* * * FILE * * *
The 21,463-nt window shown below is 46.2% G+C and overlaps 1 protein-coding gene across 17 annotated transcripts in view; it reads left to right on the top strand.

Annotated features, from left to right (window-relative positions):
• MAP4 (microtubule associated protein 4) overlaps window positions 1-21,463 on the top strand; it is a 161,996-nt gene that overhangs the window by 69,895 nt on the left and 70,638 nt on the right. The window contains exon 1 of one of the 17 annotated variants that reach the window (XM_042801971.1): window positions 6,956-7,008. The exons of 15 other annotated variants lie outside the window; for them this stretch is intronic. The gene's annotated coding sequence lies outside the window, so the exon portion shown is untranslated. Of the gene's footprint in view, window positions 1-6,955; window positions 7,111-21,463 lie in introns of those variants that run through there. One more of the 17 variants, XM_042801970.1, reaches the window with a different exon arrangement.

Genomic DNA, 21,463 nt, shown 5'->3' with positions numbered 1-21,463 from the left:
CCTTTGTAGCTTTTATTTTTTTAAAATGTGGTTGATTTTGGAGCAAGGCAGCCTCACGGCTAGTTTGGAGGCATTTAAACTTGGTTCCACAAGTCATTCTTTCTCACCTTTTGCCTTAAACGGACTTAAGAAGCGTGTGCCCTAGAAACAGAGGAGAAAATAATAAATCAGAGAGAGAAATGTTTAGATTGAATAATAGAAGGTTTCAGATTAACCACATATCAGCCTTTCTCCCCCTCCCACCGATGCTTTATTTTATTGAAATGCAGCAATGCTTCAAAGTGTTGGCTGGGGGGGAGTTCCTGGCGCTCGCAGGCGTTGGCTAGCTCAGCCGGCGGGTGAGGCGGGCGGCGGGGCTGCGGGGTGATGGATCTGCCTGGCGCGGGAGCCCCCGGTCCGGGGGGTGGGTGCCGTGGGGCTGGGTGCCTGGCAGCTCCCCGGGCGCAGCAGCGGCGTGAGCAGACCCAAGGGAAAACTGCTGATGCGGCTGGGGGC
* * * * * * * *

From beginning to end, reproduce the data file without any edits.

The 21,463-nt window shown below is 46.2% G+C and overlaps 1 protein-coding gene across 17 annotated transcripts in view; it reads left to right on the top strand.

Annotated features, from left to right (window-relative positions):
• MAP4 (microtubule associated protein 4) overlaps window positions 1-21,463 on the top strand; it is a 161,996-nt gene that overhangs the window by 69,895 nt on the left and 70,638 nt on the right. The window contains exon 1 of one of the 17 annotated variants that reach the window (XM_042801971.1): window positions 6,956-7,008. The exons of 15 other annotated variants lie outside the window; for them this stretch is intronic. The gene's annotated coding sequence lies outside the window, so the exon portion shown is untranslated. Of the gene's footprint in view, window positions 1-6,955; window positions 7,111-21,463 lie in introns of those variants that run through there. One more of the 17 variants, XM_042801970.1, reaches the window with a different exon arrangement.

Genomic DNA, 21,463 nt, shown 5'->3' with positions numbered 1-21,463 from the left:
CCTTTGTAGCTTTTATTTTTTTAAAATGTGGTTGATTTTGGAGCAAGGCAGCCTCACGGCTAGTTTGGAGGCATTTAAACTTGGTTCCACAAGTCATTCTTTCTCACCTTTTGCCTTAAACGGACTTAAGAAGCGTGTGCCCTAGAAACAGAGGAGAAAATAATAAATCAGAGAGAGAAATGTTTAGATTGAATAATAGAAGGTTTCAGATTAACCACATATCAGCCTTTCTCCCCCTCCCACCGATGCTTTATTTTATTGAAATGCAGCAATGCTTCAAAGTGTTGGCTGGGGGGGAGTTCCTGGCGCTCGCAGGCGTTGGCTAGCTCAGCCGGCGGGTGAGGCGGGCGGCGGGGCTGCGGGGTGATGGATCTGCCTGGCGCGGGAGCCCCCGGTCCGGGGGGTGGGTGCCGTGGGGCTGGGTGCCTGGCAGCTCCCCGGGCGCAGCAGCGGCGTGAGCAGACCCAAGGGAAAACTGCTGATGCGGCTGGGGGC